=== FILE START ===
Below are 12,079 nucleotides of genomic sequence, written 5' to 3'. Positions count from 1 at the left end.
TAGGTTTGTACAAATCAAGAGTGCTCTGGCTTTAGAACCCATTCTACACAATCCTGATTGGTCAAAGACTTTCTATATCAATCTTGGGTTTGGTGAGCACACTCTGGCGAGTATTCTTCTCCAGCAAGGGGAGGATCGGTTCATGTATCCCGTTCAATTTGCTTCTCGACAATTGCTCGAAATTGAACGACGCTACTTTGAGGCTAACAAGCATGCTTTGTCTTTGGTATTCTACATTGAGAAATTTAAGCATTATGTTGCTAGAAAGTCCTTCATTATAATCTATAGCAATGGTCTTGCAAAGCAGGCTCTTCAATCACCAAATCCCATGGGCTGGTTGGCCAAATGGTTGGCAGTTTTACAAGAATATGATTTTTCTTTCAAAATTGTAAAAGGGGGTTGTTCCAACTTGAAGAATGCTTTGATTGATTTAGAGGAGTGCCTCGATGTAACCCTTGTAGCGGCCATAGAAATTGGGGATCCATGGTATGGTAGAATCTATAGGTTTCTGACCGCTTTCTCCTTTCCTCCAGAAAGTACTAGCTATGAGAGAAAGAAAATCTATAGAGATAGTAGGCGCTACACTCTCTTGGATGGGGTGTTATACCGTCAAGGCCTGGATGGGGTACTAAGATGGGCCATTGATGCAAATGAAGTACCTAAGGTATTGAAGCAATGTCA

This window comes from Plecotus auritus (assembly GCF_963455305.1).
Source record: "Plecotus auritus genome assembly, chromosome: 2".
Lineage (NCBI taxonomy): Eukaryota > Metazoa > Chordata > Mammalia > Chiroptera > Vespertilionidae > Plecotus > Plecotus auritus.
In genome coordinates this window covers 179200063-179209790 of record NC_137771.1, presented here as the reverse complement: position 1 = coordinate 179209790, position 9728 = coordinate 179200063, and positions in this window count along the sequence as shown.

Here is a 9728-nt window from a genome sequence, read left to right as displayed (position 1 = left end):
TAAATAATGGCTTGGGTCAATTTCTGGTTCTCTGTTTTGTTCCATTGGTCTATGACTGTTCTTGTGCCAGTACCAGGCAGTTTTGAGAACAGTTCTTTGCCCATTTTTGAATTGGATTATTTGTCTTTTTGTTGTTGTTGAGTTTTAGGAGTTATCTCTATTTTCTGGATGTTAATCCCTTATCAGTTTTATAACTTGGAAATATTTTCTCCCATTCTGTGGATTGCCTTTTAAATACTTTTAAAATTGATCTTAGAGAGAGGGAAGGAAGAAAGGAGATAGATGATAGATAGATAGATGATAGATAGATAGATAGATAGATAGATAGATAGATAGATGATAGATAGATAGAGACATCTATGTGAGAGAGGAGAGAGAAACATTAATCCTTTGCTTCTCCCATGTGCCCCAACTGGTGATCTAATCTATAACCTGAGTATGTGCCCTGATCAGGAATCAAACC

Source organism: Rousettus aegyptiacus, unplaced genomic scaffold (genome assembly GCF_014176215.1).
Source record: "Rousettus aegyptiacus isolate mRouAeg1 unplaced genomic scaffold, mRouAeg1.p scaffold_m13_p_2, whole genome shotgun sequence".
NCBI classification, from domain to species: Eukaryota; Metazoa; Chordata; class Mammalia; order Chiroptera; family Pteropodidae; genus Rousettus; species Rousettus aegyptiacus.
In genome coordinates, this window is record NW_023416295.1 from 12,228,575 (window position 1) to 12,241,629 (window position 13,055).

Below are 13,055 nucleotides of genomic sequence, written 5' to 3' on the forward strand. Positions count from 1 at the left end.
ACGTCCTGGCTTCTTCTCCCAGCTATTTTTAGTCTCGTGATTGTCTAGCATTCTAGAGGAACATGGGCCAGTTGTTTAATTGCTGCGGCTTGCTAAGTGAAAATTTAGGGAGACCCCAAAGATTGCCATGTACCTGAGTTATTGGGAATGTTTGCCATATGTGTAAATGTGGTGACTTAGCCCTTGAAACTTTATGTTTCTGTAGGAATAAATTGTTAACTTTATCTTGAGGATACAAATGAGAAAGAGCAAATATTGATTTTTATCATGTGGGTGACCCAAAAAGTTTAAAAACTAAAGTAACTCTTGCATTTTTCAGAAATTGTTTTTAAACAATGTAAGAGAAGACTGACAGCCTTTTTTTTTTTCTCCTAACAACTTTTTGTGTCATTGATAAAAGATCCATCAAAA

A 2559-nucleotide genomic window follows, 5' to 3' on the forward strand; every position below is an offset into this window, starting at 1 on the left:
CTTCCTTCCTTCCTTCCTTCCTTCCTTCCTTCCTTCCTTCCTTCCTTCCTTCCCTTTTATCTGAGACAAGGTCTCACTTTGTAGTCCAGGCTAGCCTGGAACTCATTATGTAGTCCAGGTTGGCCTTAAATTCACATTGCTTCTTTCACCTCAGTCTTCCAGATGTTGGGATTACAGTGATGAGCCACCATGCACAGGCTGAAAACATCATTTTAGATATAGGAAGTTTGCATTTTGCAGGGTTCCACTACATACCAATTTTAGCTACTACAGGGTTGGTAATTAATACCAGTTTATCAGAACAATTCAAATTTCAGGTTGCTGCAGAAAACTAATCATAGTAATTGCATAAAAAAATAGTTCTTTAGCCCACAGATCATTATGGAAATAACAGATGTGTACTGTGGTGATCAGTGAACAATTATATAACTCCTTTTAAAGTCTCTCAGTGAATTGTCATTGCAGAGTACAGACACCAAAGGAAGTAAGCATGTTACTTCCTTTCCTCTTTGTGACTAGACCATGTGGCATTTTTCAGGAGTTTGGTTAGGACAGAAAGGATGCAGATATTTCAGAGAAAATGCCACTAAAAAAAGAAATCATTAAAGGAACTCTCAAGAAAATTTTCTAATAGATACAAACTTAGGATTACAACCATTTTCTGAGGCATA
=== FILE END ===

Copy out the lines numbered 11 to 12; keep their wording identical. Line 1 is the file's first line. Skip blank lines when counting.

NCBI classification, from domain to species: Eukaryota; Metazoa; Chordata; class Mammalia; order Chiroptera; family Pteropodidae; genus Rousettus; species Rousettus aegyptiacus.
In genome coordinates, this window is record NW_023416295.1 from 12,228,575 (window position 1) to 12,241,629 (window position 13,055).